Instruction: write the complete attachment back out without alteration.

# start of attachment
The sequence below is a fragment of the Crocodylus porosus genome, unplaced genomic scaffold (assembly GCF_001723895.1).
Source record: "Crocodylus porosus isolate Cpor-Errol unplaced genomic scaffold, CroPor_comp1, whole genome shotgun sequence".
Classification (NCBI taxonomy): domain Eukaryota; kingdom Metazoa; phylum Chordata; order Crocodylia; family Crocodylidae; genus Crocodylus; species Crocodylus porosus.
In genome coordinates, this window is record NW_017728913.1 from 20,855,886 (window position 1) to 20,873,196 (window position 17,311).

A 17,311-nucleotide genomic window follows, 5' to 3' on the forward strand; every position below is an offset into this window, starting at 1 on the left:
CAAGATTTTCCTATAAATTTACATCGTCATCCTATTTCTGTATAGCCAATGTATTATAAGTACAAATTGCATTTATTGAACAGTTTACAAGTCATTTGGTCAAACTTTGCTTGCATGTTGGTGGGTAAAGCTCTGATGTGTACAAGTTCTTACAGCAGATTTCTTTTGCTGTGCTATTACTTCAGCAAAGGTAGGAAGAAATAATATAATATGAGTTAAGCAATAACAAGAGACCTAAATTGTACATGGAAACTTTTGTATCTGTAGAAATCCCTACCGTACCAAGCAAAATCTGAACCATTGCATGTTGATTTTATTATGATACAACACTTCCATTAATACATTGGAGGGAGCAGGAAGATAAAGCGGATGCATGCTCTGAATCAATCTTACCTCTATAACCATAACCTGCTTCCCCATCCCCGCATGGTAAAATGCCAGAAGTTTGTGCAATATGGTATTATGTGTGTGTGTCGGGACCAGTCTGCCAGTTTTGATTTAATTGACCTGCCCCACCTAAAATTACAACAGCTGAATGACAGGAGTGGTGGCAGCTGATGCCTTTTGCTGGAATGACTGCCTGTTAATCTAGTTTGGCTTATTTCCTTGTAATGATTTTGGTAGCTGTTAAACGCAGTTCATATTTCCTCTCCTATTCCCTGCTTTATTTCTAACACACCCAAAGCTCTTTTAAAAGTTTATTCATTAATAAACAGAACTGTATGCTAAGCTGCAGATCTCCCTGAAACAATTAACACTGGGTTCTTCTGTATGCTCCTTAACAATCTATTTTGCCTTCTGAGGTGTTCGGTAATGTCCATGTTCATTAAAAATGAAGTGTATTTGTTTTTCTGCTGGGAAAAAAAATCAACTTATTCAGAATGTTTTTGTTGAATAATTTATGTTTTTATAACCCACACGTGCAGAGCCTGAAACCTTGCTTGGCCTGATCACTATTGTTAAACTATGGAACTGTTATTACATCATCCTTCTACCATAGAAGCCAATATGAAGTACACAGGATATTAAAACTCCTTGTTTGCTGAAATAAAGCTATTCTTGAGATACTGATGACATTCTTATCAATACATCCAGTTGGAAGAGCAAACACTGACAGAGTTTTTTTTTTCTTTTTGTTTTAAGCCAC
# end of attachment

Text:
The sequence below is a fragment of the Crocodylus porosus genome, unplaced genomic scaffold (assembly GCF_001723895.1).
Source record: "Crocodylus porosus isolate Cpor-Errol unplaced genomic scaffold, CroPor_comp1, whole genome shotgun sequence".
Classification (NCBI taxonomy): domain Eukaryota; kingdom Metazoa; phylum Chordata; order Crocodylia; family Crocodylidae; genus Crocodylus; species Crocodylus porosus.
In genome coordinates, this window is record NW_017728913.1 from 20,855,886 (window position 1) to 20,873,196 (window position 17,311).

A 17,311-nucleotide genomic window follows, 5' to 3' on the forward strand; every position below is an offset into this window, starting at 1 on the left:
CAAGATTTTCCTATAAATTTACATCGTCATCCTATTTCTGTATAGCCAATGTATTATAAGTACAAATTGCATTTATTGAACAGTTTACAAGTCATTTGGTCAAACTTTGCTTGCATGTTGGTGGGTAAAGCTCTGATGTGTACAAGTTCTTACAGCAGATTTCTTTTGCTGTGCTATTACTTCAGCAAAGGTAGGAAGAAATAATATAATATGAGTTAAGCAATAACAAGAGACCTAAATTGTACATGGAAACTTTTGTATCTGTAGAAATCCCTACCGTACCAAGCAAAATCTGAACCATTGCATGTTGATTTTATTATGATACAACACTTCCATTAATACATTGGAGGGAGCAGGAAGATAAAGCGGATGCATGCTCTGAATCAATCTTACCTCTATAACCATAACCTGCTTCCCCATCCCCGCATGGTAAAATGCCAGAAGTTTGTGCAATATGGTATTATGTGTGTGTGTCGGGACCAGTCTGCCAGTTTTGATTTAATTGACCTGCCCCACCTAAAATTACAACAGCTGAATGACAGGAGTGGTGGCAGCTGATGCCTTTTGCTGGAATGACTGCCTGTTAATCTAGTTTGGCTTATTTCCTTGTAATGATTTTGGTAGCTGTTAAACGCAGTTCATATTTCCTCTCCTATTCCCTGCTTTATTTCTAACACACCCAAAGCTCTTTTAAAAGTTTATTCATTAATAAACAGAACTGTATGCTAAGCTGCAGATCTCCCTGAAACAATTAACACTGGGTTCTTCTGTATGCTCCTTAACAATCTATTTTGCCTTCTGAGGTGTTCGGTAATGTCCATGTTCATTAAAAATGAAGTGTATTTGTTTTTCTGCTGGGAAAAAAAATCAACTTATTCAGAATGTTTTTGTTGAATAATTTATGTTTTTATAACCCACACGTGCAGAGCCTGAAACCTTGCTTGGCCTGATCACTATTGTTAAACTATGGAACTGTTATTACATCATCCTTCTACCATAGAAGCCAATATGAAGTACACAGGATATTAAAACTCCTTGTTTGCTGAAATAAAGCTATTCTTGAGATACTGATGACATTCTTATCAATACATCCAGTTGGAAGAGCAAACACTGACAGAGTTTTTTTTTTCTTTTTGTTTTAAGCCAC